Wines of Castilla – La Mancha, Spain
Geography & Climate
La Mancha is the largest continuous vine-growing region in Spain. A large elevated plateau right in South-Central of Spain. The region endures consistent trend of seasonal climate: very cold winter and dry hot summer. During the growing season, temperature could easily get above 90F with lack of rain, drought remains a constant threat.
Limestone, sandy and chalk make up the region’s growing soil. Poor nutrients do help challenge the vines to root down deeper, in turn, they are enriched with minerals and stone-like flavors.
As large of a growing region, with an enormous production La Mancha surprisingly grows just about a handful of varietals. Airen, a white native varietal known for its drought resistance is responsible for more than 60% of the region’s total production. The other significant varietals are Cencibel -local term for Tempranillo.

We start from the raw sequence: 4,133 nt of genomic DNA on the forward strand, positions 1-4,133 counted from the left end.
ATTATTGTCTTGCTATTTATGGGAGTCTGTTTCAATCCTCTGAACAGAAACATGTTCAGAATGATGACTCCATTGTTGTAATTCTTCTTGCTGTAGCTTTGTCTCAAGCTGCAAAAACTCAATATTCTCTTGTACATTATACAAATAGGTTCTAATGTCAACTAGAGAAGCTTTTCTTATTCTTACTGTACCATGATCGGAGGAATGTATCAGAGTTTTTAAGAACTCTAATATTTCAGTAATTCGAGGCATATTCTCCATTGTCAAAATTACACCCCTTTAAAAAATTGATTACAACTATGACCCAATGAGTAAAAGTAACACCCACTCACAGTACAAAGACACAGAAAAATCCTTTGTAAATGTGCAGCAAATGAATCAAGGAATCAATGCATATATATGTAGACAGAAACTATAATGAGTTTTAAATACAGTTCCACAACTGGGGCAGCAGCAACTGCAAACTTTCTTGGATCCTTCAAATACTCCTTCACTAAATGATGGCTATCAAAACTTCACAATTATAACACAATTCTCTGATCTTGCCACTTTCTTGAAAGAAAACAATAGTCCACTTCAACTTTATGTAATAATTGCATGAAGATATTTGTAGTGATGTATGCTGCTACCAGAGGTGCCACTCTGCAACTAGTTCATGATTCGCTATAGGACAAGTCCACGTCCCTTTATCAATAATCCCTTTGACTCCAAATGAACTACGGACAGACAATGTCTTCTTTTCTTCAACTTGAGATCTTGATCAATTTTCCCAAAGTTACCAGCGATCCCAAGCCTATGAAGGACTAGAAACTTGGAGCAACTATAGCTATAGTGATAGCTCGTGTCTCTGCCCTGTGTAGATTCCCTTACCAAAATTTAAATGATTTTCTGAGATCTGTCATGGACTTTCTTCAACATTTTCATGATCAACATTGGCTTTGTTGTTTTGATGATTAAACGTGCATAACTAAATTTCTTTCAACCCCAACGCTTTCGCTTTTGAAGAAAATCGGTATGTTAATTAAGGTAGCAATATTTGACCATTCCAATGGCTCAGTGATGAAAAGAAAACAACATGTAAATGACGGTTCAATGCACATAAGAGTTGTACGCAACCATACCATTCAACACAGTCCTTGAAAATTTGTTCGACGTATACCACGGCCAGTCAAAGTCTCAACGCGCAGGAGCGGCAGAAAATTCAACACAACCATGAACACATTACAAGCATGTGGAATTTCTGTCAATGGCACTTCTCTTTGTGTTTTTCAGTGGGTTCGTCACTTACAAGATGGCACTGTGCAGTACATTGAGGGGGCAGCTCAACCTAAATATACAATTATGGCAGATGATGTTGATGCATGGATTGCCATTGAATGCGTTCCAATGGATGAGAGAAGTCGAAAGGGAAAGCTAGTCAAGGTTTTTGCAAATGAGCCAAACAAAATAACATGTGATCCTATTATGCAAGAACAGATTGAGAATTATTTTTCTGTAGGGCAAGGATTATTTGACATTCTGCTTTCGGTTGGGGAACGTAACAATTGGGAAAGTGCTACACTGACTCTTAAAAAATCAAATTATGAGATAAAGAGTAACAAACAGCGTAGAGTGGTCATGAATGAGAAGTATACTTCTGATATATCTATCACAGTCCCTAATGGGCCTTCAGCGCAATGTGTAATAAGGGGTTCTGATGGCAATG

Red: Cencibel, Garnacha, Cabernet Sauvignon and Syrah
White: Airen, Macabeo, Sauvignon Blanc and Chardonnay
For the most part, La Mancha wines are made for early consumption; fresh, approachable everyday wines are what it’s known for. Small amount of white wine (Airen) is blended with Cencibel to make lighter-bodied and fruity red wines. Wines of La Mancha still remains in the backseat compared to wines from many other regions in Spain. However, recent technological development and experiment have gained La Mancha much deserving attention. The region continues to evolve with improved quality and production.
Valdepenas is perhaps the most important DO in La Mancha, particularly with the age-worthy Tempranillo-based red wine, which is also made under the Spanish aging requirement: Crianza, Reserva and Gran Reserva.
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-Certified Sommelier (CMS)
Napa Reserva -Falling for wine, one sip at a time. TM